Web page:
Book: Looking for JJ
Author: Anne Cassidy
The most notorious child killer in Britain’s history is out of jail. Everyone is slavering for details, a story, even a photo. But Jennifer Jones, the girl who killed her best friend seven years ago, seems to have disappeared. One of the few who knows her real whereabouts is Alice Tully, the girl who used to be Jennifer Jones.
Released secretly six months before the media was informed, Alice has been working to build a life for herself: a job, friends, a flat, a boyfriend, even plans to study history at university. But as the media gets ever closer, this lovely new life seems as fragile as a soap bubble. Probation officers and social workers scramble to plug leaks, but Alice is the only one who can deal with her own guilt and memories. Is it possible to run away from what she did forever? And does she even want to?
The amazing thing about this book is that Jennifer did it. She really did it. Cassidy doesn’t try to fake us out with a monster in the shadows, even another child. Jennifer killed her friend when both were ten years old, and she has to live with the consequences of her actions for the rest of her life. Neither Cassidy nor Alice attempt to excuse or explain, yet Jennifer’s memories make the event plausible, even understandable.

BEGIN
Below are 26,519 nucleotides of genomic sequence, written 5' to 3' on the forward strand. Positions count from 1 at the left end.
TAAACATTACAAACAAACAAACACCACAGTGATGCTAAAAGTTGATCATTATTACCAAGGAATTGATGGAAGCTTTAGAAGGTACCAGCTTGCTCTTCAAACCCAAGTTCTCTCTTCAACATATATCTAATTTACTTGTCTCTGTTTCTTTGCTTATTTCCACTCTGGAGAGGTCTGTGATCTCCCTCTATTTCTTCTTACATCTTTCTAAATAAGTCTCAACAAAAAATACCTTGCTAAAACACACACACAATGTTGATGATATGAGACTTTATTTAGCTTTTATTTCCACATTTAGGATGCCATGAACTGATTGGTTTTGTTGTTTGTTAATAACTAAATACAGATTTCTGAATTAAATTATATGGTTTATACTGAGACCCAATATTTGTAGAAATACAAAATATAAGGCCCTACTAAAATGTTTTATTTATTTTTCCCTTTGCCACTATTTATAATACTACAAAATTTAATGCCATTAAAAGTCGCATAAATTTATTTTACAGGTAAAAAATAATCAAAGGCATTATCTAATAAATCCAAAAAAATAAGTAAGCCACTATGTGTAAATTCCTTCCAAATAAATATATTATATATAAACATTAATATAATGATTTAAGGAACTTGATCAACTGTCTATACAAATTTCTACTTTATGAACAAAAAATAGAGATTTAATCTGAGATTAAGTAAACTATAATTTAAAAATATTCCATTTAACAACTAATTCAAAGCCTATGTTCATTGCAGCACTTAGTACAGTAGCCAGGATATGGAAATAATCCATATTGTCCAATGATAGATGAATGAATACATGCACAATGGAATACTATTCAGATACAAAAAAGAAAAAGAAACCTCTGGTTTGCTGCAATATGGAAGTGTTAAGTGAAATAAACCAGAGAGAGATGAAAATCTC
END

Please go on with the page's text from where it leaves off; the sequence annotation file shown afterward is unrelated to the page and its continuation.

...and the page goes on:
Cassidy juxtaposes pre-murder memories of Jennifer’s life with her vain, neglectful mother and present-day scenes of Alice’s carefully built life crumbling around her. The actual murder isn’t shown until about three-quarters of the way through. Much of what pulls you through the book is morbid curiousity about what she did and how she did it, and then if she can possibly save the life that she’s worked so hard to build.
The ending is both disappointing and hopeful, if such a thing is possible. Read this book for a thought-provoking story of consequences and how close we all are to being monsters, if only for a moment.